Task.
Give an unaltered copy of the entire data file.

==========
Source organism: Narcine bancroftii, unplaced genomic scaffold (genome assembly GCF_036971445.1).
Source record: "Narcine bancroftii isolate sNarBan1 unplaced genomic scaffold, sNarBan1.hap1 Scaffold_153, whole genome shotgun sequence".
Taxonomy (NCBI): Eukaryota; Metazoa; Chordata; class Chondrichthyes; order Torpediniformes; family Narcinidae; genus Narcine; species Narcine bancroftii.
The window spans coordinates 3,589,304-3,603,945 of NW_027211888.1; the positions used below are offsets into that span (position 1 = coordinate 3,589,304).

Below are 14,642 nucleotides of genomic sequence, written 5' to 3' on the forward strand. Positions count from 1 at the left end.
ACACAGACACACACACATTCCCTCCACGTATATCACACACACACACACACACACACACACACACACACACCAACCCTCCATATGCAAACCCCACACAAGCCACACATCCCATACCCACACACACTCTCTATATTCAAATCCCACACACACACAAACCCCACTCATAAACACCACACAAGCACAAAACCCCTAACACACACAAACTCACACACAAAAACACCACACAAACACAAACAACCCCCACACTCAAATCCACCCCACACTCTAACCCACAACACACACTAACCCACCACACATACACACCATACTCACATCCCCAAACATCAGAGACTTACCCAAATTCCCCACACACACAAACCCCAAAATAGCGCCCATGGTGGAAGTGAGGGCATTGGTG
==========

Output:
Source organism: Narcine bancroftii, unplaced genomic scaffold (genome assembly GCF_036971445.1).
Source record: "Narcine bancroftii isolate sNarBan1 unplaced genomic scaffold, sNarBan1.hap1 Scaffold_153, whole genome shotgun sequence".
Taxonomy (NCBI): Eukaryota; Metazoa; Chordata; class Chondrichthyes; order Torpediniformes; family Narcinidae; genus Narcine; species Narcine bancroftii.
The window spans coordinates 3,589,304-3,603,945 of NW_027211888.1; the positions used below are offsets into that span (position 1 = coordinate 3,589,304).

Below are 14,642 nucleotides of genomic sequence, written 5' to 3' on the forward strand. Positions count from 1 at the left end.
ACACAGACACACACACATTCCCTCCACGTATATCACACACACACACACACACACACACACACACACACACCAACCCTCCATATGCAAACCCCACACAAGCCACACATCCCATACCCACACACACTCTCTATATTCAAATCCCACACACACACAAACCCCACTCATAAACACCACACAAGCACAAAACCCCTAACACACACAAACTCACACACAAAAACACCACACAAACACAAACAACCCCCACACTCAAATCCACCCCACACTCTAACCCACAACACACACTAACCCACCACACATACACACCATACTCACATCCCCAAACATCAGAGACTTACCCAAATTCCCCACACACACAAACCCCAAAATAGCGCCCATGGTGGAAGTGAGGGCATTGGTG